Nick Davies is a freelance journalist, working regularly as special correspondent for the Guardian. In the last few years, he was centrally involved in the publication of secret US logs and cables obtained by Wikileaks and in exposing the phone-hacking scandal in Rupert Murdoch’s newspaper empire.
His book Hack Attack, which exposes Rupert Murdoch’s use of power as well as the crime in his newsrooms, was published in the summer of 2014 in the UK, US, Canada and Australia.
In 35 years as a reporter, he has specialised in long-term projects, investigating crime, failing schools, poverty, drugs laws and news media. He has been named journalist of the year, feature writer of the year and reporter of the year in British press awards and has won the special awards for investigative reporting which are given in memory of Martha Gellhorn, Paul Foot and Tony Bevins. He is an honorary doctor of literature at the London School of Economics and an honorary fellow of the University of Westminster and Goldsmiths College, London.
In June 2010, he initiated the alliance of news organisations which published US military and diplomatic secrets which had been obtained by Wikileaks. That series provoked a global debate about US foreign policy and led to the Guardian winning the award of Newspaper of the Year. It is the subject of a film currently in production with Dreamworks.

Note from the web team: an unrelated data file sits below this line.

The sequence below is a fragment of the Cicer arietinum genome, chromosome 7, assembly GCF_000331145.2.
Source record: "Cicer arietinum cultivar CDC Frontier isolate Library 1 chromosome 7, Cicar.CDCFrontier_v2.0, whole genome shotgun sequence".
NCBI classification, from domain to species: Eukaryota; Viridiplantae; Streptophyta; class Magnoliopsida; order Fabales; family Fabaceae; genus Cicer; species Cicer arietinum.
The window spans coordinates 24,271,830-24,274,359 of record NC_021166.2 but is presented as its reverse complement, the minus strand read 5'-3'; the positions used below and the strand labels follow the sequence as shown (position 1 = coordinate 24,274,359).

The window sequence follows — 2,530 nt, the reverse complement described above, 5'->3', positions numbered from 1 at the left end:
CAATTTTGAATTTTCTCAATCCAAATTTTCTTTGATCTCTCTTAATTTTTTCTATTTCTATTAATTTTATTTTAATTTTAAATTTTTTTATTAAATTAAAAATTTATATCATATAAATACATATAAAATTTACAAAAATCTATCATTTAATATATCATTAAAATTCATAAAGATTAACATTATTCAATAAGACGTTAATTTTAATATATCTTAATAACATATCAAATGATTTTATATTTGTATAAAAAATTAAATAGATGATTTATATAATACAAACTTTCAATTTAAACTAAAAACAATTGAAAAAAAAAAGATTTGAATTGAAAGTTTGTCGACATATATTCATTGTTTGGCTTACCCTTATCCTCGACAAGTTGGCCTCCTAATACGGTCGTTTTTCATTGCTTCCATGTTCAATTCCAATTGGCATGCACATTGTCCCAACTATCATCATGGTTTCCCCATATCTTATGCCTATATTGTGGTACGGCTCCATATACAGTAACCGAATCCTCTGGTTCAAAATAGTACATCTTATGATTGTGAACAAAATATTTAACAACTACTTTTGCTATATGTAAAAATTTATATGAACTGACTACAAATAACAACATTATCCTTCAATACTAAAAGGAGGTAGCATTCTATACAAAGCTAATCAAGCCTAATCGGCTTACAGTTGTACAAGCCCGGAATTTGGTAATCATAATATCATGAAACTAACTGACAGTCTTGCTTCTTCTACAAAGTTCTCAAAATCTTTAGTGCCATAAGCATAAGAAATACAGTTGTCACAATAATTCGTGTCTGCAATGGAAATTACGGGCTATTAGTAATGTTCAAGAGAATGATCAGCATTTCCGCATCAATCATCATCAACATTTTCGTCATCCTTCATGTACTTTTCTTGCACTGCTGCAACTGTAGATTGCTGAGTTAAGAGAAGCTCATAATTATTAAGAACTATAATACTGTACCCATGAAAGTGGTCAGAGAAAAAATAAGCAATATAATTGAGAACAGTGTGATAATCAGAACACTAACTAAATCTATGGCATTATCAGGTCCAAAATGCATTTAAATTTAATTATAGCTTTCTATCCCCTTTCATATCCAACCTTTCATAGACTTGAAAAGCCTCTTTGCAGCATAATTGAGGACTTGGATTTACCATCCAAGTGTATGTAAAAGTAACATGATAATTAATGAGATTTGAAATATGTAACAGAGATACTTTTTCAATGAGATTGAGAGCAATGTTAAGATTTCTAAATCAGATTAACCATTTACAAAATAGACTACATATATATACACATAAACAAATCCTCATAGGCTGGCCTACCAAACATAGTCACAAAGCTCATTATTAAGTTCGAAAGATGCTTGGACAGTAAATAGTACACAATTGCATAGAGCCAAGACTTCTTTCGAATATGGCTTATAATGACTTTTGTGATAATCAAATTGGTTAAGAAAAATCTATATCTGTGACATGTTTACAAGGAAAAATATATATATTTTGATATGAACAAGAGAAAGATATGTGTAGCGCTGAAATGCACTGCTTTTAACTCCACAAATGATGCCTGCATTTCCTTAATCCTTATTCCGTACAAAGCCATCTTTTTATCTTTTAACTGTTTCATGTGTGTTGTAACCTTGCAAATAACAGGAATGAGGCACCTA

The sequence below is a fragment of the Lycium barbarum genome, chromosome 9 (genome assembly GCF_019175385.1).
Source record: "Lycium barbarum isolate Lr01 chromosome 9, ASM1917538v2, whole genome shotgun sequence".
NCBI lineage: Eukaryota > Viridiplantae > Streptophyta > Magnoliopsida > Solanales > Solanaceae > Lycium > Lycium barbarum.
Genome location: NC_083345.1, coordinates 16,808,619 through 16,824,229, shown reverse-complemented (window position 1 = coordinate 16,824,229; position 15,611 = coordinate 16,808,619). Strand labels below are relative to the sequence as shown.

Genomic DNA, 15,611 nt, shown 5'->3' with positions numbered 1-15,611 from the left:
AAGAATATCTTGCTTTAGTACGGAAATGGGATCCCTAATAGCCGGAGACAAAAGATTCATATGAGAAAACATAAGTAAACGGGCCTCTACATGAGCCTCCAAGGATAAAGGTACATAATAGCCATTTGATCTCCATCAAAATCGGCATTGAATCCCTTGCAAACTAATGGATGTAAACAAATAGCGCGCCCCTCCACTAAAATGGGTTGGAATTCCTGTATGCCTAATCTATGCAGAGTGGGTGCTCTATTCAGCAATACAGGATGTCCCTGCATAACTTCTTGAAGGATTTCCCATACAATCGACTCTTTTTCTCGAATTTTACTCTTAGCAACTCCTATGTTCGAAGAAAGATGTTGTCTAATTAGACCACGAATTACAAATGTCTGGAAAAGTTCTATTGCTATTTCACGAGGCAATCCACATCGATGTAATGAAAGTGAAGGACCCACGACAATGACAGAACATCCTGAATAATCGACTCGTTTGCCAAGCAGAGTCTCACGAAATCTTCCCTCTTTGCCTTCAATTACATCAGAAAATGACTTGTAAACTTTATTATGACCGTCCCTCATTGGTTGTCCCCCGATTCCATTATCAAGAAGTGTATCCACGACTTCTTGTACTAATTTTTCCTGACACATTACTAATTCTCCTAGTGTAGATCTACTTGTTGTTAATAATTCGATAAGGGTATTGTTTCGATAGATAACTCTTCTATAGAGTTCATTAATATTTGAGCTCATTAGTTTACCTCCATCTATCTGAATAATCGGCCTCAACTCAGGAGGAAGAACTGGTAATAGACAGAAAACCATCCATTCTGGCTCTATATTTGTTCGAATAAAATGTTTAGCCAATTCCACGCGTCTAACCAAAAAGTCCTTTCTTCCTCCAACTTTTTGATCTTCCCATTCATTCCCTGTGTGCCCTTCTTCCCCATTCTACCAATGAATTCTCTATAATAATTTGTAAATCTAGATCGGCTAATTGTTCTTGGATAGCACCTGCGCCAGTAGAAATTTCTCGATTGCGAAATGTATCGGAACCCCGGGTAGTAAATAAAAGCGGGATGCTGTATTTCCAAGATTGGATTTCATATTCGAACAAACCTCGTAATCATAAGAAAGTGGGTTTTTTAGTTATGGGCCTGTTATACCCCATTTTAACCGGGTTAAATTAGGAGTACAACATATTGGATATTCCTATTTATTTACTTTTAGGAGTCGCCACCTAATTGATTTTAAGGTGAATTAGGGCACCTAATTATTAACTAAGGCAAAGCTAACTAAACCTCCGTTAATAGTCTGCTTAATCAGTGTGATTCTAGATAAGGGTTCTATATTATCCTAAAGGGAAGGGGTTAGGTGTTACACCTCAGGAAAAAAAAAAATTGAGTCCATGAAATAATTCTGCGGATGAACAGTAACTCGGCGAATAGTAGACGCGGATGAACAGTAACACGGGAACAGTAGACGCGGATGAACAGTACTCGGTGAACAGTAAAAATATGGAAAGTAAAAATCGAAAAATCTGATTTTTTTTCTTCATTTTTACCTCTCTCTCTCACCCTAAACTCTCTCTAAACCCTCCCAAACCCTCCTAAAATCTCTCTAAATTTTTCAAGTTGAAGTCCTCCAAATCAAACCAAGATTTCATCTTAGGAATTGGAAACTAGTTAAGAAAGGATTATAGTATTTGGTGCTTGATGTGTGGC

Between July 2009 and July 2011, he wrote more than a hundred Guardian stories about crime in Rupert Murdoch’s News of the World and about the failure of British governments, police and press regulators to hold Murdoch to account. This led to six different police inquiries in England and Scotland, a series of arrests and criminal trials, and to the establishing of Lord Justice Leveson’s inquiry into the culture and practices of the press. His work on this subject has won eight awards including the German Henri Nannen award for press freedom and the award as journalist of the year from the Foreign Press Association in London.
He has published five books: White Lies, investigating a racist miscarriage of justice in Texas; Murder on Ward Four, exposing weaknesses in the National Health Service through a nurse’s attacks on children; Dark Heart, uncovering the scale and origins of UK poverty in stories from crack houses and street gangs; School Report, analysing the failure of government education policy; and Flat Earth News, a controversial account of falsehood, distortion and propaganda in quality news media, which won the first Bristol Festival of Ideas book award.
He has written feature films and makes TV documentaries; he was formerly an on-screen reporter for World In Action.
He also teaches. Hundreds of reporters in Britain, Canada, South Africa, India and China have attended his one-day masterclass in the skills of investigative work.